2. Tapping into alumni networks – Harvard’s network is great, but tons of schools have amazing alumni in your field who are happy to give you a hand.  For Styleta, I built my list of advisers from the alumni list.  For Gym-Pact, while in Santiago for Start-Up Chile, I have had meetings with corporate partners, potential investors and advisers just by emailing my alumni list.
  3. Creating opportunities for evangelism – When your users love you, make it easy for them to tell their friends and reward them for that.  Gym-Pact incorporates groups, free days and other rewards for people to refer our product to friends and family.  Also, we make it easy for people to get involved in building our business – from easy feedback loops on our website and mobile app, to letting them help us build our database of gyms.  Crowdsourcing is key to building something huge on a budget.
  4. Create a little controversy – The easiest way for something to go viral is if there’s something to talk about, so create a debate to get people talking.  Gym-Pact’s blunt, cheeky and counter-intuitive message of paying when you DON’T get to the gym amplified our media exposure and made a lasting impression on readers.
  5. Following and getting to know key influencers – for Styleta this was fashion bloggers, for Gym-Pact it is fitness bloggers and personal trainers.  Styleta’s Student Designer Challenge and Style Fusion on the Runway show in NYC could not be as big without bloggers behind us.
  6. Speaking opportunities – like Spark & Hustle, Harvard’s Intercollegiate Business Convention, NY & Boston Fashion Week, pitching to Jason Calacanis on This Week in Startups (and getting him to sign up to be a beta user of Gym-Pact!).  I am a personal evangelist for my business everywhere I go!
  7. Sponsored events – It’s amazing how many things you can get for free if you operate under that mindset.  Styleta has had multiple 250+ people, capacity-filled events on just $50-150 budgets.  Get local sponsors with a key stake in your audience to sponsor everything from venue, equipment, volunteers, food & drink, etc.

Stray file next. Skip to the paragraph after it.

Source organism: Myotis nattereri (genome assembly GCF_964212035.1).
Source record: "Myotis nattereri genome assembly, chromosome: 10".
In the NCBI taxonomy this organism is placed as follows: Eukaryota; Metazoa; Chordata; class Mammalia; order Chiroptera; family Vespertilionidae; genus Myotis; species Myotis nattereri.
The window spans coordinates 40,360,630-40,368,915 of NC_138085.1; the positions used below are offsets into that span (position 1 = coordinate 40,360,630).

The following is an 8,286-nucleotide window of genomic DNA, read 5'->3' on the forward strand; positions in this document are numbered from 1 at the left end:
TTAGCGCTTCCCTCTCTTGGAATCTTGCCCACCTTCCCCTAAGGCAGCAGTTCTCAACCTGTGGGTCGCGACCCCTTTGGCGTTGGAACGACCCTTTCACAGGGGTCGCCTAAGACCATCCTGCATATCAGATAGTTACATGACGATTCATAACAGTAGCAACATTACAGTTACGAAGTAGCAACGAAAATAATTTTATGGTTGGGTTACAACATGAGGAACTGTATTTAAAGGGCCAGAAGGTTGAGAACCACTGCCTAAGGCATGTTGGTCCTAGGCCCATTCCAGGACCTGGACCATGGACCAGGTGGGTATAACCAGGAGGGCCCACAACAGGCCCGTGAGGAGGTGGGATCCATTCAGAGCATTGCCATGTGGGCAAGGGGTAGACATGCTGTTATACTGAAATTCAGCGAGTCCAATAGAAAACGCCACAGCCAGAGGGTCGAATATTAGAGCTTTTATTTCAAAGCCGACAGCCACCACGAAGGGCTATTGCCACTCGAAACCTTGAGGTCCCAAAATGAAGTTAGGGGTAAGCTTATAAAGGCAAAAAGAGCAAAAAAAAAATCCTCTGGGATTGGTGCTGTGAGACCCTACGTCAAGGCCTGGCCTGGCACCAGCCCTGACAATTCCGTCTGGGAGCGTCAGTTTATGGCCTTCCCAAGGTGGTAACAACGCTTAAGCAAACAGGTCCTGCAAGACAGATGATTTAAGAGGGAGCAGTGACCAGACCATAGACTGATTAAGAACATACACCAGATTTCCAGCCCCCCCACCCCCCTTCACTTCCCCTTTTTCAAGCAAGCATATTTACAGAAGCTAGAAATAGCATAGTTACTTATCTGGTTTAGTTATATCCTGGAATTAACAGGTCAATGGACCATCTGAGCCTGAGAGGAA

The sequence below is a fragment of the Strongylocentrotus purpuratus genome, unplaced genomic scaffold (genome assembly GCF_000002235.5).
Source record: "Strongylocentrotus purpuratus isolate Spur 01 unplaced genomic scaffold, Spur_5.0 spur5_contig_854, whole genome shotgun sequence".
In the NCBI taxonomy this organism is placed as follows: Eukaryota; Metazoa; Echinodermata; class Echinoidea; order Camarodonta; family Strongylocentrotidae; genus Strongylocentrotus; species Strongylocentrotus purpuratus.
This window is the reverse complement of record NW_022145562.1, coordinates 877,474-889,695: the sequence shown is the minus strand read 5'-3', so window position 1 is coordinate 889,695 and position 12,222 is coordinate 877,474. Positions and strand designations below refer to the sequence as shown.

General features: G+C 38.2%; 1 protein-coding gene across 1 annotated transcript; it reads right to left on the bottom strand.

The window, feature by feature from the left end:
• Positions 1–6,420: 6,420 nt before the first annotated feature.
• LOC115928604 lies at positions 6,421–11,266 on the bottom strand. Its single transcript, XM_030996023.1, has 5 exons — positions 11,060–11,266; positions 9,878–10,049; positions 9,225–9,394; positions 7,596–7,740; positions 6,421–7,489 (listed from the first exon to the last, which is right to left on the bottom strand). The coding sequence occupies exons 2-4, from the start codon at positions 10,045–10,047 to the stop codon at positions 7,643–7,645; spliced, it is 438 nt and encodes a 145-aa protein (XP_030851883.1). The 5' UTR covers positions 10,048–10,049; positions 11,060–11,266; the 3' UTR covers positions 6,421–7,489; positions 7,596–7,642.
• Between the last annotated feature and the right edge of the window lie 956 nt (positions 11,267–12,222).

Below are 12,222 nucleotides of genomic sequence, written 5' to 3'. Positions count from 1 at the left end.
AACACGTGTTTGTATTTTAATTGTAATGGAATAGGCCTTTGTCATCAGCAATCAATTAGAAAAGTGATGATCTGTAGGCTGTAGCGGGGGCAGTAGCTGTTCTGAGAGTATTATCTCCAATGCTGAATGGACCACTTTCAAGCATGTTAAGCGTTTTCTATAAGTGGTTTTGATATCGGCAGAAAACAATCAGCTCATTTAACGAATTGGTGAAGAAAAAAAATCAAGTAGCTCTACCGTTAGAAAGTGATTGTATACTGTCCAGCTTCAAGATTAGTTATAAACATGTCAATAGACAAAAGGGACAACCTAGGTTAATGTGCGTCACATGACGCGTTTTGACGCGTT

8. Don’t forget your friends! – It’s a bit tricky to navigate between tapping into your personal network and overselling to your friends, but if you keep it infrequent, targeted, and low-pressure, there are tons of people in your own personal network who are willing to “Like”, vote, tweet, sign-up, comment, share or otherwise support your ventures.  Styleta’s and Gym-Pact’s mailing lists both started with 150 friends and grew from there.
  9. Exchange campaigns – sharing your audience with other similar organizations and vice versa.  Styleta did a “Keep or Donate” campaign with Fashism.com and banner exchanges with blogs.  Gym-Pact is doing the same with our fitness prize sponsors, exchanging marketing for goods.  Find out what you have to offer and give something to get something in return, especially with organizations with similar missions or audiences.
  10. SEO – I’m not an expert so any tips you have would be great!

Valparaiso & Vina del Mar

We finally had some sunshine this weekend and I took a trip to the nearby seaside cities, Valparaiso and Vina del Mar.  Geoff and I met up with Mirko, a native Valparaisian whose aunt gave us a ride into Santiago the first week – just a testament to the kindness of strangers here!  Mirko was awesome and spent all day taking us around both cities.  Here’s what we found:

Valparaiso from Mirko's rooftopColors in Valparaise

Valpo was charming and stunning, full of the traditional colors and architecture that was so different from Santiago.  There were very few high-rises and the streets were quiet, especially up in the hills.  Mirko told us to come back for New Years in Valparaiso because the hills rising up around the sea makes for a natural amphitheater for the fireworks show.  Valpo is also famous for the ascensores, or almost vertical lifts that bring you up the steep hills.  The view from the tops were gorgeous!